Cloud in a chamber

August 25, 2008

Everybody knows that clouds markedly influence weather and climate, but is this influence changing with time? Over the last several years some evidence was found that past changes in cosmic ray intensity have correlated with fluctuations of temperature and precipitation on Earth. There could be a causal link of these quantities via the formation of clouds, because the cosmic rays create ions in the atmosphere which may grow into aerosol particles that act as the initial point for cloud formation.

How these processes take place in detail and in how far they could potentially influence climate will be investigated within the framework of a PhD network funded by the European Union. The project is coordinated by Goethe-University of Frankfurt and the main experiment will be located at the European Centre for Nuclear Research, CERN. Total funding over the next 4 years will be 2.3 Mio Euro.

Highly energetic galactic cosmic rays consist mainly of protons and alpha-particles, released from supernova bursts into space. When cosmic rays traverse the Earth's atmosphere, electrons are pulled out of surrounding gas molecules, and a trail of charged molecules is left behind. These so called ions are potentially ideal condensation nuclei for the formation of new aerosol particles in the atmosphere, which may then grow in size. Without these aerosol particles as condensation nuclei, the water droplets that make up a cloud could not form. The researchers plan to simulate the processes in the laboratory with the "CLOUD" experiment to gain understanding of the details of the aerosol and cloud formation mechanisms as a function of altitude and composition of the atmosphere.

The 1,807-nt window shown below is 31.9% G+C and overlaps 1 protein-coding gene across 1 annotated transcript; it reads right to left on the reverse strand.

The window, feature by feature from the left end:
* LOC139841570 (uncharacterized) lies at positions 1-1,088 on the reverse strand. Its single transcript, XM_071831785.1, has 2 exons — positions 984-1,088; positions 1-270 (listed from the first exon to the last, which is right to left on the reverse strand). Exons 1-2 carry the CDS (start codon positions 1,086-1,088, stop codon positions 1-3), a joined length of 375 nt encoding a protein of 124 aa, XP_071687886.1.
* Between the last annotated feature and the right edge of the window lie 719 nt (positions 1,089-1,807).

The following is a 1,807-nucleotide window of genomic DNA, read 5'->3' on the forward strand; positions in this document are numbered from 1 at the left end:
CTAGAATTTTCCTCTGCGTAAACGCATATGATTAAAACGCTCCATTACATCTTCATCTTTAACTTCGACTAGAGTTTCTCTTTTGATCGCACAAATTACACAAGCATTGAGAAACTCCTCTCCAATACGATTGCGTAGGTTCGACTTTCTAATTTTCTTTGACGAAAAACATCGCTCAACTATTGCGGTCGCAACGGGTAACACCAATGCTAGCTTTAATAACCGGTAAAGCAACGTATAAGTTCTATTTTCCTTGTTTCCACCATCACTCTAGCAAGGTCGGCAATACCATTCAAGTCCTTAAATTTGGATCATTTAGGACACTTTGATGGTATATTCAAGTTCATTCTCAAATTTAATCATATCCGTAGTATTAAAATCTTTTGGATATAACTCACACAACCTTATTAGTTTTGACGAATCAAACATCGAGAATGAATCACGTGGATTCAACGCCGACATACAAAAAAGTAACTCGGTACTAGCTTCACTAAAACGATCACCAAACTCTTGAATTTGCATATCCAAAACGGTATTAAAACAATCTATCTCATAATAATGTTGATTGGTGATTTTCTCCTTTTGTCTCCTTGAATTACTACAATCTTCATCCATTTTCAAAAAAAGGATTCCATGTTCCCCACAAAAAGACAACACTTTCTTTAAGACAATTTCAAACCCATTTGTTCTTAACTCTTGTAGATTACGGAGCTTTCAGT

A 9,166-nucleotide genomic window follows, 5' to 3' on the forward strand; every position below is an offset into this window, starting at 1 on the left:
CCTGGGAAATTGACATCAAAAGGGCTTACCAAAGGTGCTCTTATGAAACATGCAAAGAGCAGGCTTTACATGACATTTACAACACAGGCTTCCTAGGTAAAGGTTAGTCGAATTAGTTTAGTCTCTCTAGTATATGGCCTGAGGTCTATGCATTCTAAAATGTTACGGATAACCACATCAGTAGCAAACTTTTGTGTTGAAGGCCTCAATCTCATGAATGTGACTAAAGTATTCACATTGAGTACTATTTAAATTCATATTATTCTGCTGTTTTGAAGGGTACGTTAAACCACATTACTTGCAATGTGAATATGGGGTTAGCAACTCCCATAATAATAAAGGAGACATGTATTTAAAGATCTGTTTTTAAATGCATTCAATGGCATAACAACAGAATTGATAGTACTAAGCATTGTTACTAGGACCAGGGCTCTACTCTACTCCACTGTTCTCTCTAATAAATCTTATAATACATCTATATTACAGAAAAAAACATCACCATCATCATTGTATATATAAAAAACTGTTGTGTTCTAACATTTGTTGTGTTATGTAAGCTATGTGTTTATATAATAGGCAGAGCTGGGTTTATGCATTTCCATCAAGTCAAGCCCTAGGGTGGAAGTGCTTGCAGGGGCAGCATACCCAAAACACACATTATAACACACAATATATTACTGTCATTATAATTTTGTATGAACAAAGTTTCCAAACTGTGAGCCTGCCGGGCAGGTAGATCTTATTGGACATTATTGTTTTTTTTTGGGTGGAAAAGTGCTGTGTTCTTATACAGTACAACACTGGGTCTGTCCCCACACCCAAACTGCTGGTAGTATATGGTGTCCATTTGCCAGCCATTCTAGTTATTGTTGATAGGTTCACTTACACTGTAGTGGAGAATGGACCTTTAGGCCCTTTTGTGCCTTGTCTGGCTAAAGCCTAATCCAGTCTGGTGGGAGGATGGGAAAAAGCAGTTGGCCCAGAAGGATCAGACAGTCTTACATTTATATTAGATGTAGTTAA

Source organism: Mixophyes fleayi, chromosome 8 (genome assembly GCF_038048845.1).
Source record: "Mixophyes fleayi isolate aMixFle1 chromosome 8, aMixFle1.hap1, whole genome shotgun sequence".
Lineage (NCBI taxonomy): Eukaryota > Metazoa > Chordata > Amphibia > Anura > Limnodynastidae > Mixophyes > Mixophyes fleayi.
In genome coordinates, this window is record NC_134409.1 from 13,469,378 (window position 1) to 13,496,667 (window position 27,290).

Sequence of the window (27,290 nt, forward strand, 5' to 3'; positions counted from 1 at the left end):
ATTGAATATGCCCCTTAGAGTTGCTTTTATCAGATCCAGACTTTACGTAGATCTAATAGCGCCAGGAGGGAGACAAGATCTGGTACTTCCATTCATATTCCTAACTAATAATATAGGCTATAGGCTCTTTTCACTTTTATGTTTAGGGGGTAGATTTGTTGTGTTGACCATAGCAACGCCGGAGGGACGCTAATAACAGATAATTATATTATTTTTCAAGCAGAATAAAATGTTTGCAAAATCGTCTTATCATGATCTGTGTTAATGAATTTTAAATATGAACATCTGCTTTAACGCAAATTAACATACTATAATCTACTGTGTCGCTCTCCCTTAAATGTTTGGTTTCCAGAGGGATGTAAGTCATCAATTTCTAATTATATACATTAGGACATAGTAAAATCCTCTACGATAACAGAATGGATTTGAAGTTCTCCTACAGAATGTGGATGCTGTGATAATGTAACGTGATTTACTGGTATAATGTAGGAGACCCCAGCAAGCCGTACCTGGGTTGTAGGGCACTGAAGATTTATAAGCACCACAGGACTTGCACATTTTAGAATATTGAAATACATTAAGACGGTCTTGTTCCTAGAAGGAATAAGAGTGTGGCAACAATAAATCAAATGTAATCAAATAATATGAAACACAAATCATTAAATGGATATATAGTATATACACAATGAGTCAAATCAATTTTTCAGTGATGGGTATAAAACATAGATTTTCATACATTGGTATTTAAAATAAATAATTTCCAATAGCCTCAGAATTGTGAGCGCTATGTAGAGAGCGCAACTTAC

The core of the experiment is an aerosol chamber, a cylinder of 3 meter diameter and 3.7 meter height that is filled with air, water vapour and variable trace amounts of gaseous gases such as sulphuric acid. The contents of the chamber are continuously analysed with an array of sensitive instruments attached to sampling probes. "With the sulphuric acid we include on the one hand side the effects of anthropogenic air pollution by sulphur dioxide" explains Prof. Joachim Curtius from the Institute for Atmospheric and Environmental Sciences at the Goethe-University. But part of the sulphur in the atmosphere also comes from natural sources such as volcanoes and the oceans. The galactic cosmic rays are simulated by a beamline from the Proton Synchrotron accelerator at CERN in Geneva. "With the beam we can simulate the cosmic ray intensity from ground level to 15 km altitude".

Besides CERN, the project participants are the Paul Scherrer Institute near Zurich, the Universities of Helsinki, Leeds, Reading and Vienna, the Institute for Tropospheric Research in Leipzig and the company Ionicon Analytik in Innsbruck. In total 8 PhD students and two post-doctoral researchers are funded within CLOUD-ITN. The contribution of University of Frankfurt will be the measurement of gaseous sulphuric acid and the development of a method for identification of droplets and other aerosol particles with diameters smaller than 3 nanometers. The critical size for aerosol formation in the atmosphere is expected to occur at particle sizes of 1-2 nanometers. This range is currently hardly accessible for direct experimental investigation.

The results of CLOUD-ITN will be important for future climate models because cloud formation is one of the largest factors of uncertainty in the prediction of climate change.

Goethe University Frankfurt

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